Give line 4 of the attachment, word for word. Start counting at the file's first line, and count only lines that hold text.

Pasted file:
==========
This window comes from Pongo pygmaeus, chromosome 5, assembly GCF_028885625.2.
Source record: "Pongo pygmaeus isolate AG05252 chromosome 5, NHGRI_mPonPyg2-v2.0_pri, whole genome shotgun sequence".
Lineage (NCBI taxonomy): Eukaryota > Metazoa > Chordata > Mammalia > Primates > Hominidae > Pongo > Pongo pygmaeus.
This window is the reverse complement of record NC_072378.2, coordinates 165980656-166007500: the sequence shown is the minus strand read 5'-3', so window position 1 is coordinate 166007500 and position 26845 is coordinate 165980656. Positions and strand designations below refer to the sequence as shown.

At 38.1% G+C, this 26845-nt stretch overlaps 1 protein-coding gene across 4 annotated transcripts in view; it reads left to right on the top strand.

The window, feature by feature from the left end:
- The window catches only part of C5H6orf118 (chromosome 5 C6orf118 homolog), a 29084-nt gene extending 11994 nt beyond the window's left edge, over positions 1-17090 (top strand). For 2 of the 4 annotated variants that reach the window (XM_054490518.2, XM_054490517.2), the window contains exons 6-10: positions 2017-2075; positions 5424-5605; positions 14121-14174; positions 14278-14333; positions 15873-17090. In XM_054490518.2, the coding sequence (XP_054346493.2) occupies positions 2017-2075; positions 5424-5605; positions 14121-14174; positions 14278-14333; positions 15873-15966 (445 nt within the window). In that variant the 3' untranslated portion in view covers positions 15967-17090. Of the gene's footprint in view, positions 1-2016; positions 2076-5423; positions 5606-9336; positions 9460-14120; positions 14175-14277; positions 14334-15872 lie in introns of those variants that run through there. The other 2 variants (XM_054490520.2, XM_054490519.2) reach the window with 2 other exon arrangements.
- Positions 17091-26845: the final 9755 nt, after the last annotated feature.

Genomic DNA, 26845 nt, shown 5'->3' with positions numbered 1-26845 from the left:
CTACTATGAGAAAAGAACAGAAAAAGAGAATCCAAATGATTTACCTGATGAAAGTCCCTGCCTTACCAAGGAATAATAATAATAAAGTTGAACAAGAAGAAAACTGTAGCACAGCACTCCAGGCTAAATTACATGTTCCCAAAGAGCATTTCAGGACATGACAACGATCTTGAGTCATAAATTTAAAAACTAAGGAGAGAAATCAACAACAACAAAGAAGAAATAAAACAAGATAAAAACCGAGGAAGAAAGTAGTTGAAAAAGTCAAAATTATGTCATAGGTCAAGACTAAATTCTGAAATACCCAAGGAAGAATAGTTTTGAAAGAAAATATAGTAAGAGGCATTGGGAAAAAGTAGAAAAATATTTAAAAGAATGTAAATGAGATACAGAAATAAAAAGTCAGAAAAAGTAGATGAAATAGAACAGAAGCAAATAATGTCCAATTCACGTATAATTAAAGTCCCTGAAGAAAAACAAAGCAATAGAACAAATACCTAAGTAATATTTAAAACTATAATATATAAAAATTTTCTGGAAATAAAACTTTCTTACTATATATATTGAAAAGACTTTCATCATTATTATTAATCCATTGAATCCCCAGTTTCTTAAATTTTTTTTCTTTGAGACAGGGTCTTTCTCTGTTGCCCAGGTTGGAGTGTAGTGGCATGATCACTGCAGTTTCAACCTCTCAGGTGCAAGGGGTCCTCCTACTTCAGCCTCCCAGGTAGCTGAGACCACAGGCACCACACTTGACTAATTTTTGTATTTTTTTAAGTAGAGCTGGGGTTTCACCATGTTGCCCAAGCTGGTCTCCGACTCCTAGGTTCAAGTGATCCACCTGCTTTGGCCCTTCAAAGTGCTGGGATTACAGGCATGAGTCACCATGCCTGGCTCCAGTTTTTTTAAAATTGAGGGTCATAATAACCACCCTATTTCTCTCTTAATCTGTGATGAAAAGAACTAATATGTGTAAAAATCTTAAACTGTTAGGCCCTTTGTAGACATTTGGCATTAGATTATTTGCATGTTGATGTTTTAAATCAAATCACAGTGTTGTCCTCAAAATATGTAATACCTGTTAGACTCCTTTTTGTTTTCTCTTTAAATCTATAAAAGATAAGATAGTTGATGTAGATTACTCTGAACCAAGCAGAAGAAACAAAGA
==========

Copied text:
This window is the reverse complement of record NC_072378.2, coordinates 165980656-166007500: the sequence shown is the minus strand read 5'-3', so window position 1 is coordinate 166007500 and position 26845 is coordinate 165980656. Positions and strand designations below refer to the sequence as shown.